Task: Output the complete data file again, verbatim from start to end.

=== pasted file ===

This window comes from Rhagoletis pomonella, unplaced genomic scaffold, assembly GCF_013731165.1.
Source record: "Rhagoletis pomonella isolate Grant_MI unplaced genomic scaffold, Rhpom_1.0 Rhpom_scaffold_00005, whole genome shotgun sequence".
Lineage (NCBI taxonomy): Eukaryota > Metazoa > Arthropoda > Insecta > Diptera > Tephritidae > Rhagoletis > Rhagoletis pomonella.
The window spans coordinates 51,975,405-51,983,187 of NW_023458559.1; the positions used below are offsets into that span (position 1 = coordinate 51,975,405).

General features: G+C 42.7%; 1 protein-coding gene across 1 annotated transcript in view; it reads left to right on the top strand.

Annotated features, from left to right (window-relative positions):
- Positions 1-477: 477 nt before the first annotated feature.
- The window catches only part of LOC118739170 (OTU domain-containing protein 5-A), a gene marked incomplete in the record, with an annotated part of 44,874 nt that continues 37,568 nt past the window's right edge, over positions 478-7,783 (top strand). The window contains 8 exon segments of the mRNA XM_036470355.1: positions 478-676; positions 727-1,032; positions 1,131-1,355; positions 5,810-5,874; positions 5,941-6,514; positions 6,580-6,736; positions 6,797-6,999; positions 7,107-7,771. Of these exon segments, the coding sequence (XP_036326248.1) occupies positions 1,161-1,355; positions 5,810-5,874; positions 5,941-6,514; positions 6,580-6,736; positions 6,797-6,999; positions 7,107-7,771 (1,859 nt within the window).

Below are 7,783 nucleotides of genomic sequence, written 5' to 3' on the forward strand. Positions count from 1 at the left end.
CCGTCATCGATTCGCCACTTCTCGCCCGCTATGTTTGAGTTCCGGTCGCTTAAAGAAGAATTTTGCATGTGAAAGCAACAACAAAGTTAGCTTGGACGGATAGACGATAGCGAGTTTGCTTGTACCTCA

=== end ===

This window comes from Rhagoletis pomonella, unplaced genomic scaffold, assembly GCF_013731165.1.
Source record: "Rhagoletis pomonella isolate Grant_MI unplaced genomic scaffold, Rhpom_1.0 Rhpom_scaffold_00005, whole genome shotgun sequence".
Lineage (NCBI taxonomy): Eukaryota > Metazoa > Arthropoda > Insecta > Diptera > Tephritidae > Rhagoletis > Rhagoletis pomonella.
The window spans coordinates 51,975,405-51,983,187 of NW_023458559.1; the positions used below are offsets into that span (position 1 = coordinate 51,975,405).

General features: G+C 42.7%; 1 protein-coding gene across 1 annotated transcript in view; it reads left to right on the top strand.

Annotated features, from left to right (window-relative positions):
- Positions 1-477: 477 nt before the first annotated feature.
- The window catches only part of LOC118739170 (OTU domain-containing protein 5-A), a gene marked incomplete in the record, with an annotated part of 44,874 nt that continues 37,568 nt past the window's right edge, over positions 478-7,783 (top strand). The window contains 8 exon segments of the mRNA XM_036470355.1: positions 478-676; positions 727-1,032; positions 1,131-1,355; positions 5,810-5,874; positions 5,941-6,514; positions 6,580-6,736; positions 6,797-6,999; positions 7,107-7,771. Of these exon segments, the coding sequence (XP_036326248.1) occupies positions 1,161-1,355; positions 5,810-5,874; positions 5,941-6,514; positions 6,580-6,736; positions 6,797-6,999; positions 7,107-7,771 (1,859 nt within the window).

Below are 7,783 nucleotides of genomic sequence, written 5' to 3' on the forward strand. Positions count from 1 at the left end.
CCGTCATCGATTCGCCACTTCTCGCCCGCTATGTTTGAGTTCCGGTCGCTTAAAGAAGAATTTTGCATGTGAAAGCAACAACAAAGTTAGCTTGGACGGATAGACGATAGCGAGTTTGCTTGTACCTCA